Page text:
David Fincher

REVIEW: Gone Girl

MV5BMTk0MDQ3MzAzOV5BMl5BanBnXkFtZTgwNzU1NzE3MjE@._V1_SX640_SY720_Nick Dunne (Ben Affleck) is (sort of) happily married to Amy (Rosamund Pike) but then on their five year anniversary he comes home to find the house trashed and Amy gone. Soon he along with family and the police are trying to find out what has happened to Amy, however it’s not long before the media’s suspicion falls onto Nick – as it is always the husband that kills the wife.

Gone Girl is directed by David Fincher and its screenplay is by Gillian Flynn, the author of the source novel. It is a very faithful adaptation and fans of the novel will be happy as the rumours of the ending of the film being different to the book are not true – or at least I didn’t notice a difference and I only read the book a few months ago. Flynn has successfully slimmed down her chunky novel to two and a half hours, cutting out scenes and characters that aren’t vital. However that two and a half hours run time can still feel a bit long and some parts do drag a bit.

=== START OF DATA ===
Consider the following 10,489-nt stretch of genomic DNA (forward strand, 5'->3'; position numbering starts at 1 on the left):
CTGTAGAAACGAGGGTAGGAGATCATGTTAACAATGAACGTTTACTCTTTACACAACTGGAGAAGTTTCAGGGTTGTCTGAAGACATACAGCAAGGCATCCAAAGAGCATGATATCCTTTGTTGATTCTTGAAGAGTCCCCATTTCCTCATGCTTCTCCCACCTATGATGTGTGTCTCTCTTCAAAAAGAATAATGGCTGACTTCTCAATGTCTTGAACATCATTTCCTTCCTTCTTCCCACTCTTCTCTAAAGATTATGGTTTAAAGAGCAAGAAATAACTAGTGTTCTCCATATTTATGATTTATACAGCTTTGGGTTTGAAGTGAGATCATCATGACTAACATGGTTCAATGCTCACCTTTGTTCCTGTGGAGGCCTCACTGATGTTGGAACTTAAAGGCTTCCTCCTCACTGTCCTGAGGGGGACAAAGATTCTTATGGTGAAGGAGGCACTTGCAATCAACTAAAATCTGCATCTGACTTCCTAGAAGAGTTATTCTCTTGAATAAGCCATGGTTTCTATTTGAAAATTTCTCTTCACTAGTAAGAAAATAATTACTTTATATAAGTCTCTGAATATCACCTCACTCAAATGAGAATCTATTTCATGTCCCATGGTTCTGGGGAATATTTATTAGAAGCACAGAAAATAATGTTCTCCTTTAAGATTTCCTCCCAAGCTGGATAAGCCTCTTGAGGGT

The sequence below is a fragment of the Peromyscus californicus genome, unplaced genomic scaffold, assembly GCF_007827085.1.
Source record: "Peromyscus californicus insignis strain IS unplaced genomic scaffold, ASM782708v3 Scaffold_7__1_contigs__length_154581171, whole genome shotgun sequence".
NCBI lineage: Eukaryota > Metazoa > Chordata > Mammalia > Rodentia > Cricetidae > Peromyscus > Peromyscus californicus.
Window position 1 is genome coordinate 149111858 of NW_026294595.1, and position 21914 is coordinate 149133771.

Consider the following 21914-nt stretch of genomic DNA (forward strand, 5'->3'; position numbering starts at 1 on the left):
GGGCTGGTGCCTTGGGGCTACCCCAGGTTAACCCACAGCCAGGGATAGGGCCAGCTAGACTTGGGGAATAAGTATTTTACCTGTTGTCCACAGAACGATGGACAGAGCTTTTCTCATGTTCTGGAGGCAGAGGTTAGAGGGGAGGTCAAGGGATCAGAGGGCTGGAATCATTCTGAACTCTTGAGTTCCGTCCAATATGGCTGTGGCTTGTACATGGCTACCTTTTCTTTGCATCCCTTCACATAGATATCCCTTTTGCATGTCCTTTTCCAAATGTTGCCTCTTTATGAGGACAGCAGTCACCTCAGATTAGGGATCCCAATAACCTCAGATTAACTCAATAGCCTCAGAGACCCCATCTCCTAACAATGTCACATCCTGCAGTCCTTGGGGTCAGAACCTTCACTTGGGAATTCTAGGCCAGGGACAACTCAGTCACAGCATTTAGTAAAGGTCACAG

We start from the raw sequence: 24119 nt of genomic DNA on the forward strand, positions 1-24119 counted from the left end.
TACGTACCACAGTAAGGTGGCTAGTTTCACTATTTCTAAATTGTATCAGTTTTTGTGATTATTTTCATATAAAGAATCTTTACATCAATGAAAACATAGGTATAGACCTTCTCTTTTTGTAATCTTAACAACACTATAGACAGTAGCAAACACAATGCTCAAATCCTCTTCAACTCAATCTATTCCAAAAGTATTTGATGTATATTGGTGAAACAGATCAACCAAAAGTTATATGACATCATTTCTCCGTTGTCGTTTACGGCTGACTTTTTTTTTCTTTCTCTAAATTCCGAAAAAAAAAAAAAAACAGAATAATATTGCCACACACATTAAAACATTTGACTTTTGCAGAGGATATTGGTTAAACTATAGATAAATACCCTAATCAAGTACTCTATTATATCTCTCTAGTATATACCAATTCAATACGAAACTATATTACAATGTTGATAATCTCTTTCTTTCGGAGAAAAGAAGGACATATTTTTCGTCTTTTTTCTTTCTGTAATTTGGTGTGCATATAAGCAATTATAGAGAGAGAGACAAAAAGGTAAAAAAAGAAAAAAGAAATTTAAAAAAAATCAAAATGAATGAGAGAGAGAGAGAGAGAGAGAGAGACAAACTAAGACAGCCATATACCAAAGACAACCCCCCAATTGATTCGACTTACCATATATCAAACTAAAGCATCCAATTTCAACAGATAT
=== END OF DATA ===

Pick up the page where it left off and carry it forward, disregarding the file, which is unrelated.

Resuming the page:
The film is told in two perspectives. Nick’s perspective is in the present during the police investigation and media hoopla surrounding Amy’s disappearance, while Amy’s is in the past when she and Nick first met, leading up to the months before her disappearance. The jumps between the two perspectives are a bit jarring to start with but you soon get used to it and seeing how Nick and Amy’s relationship progresses adds to the tension and the suspicion of the present day investigation.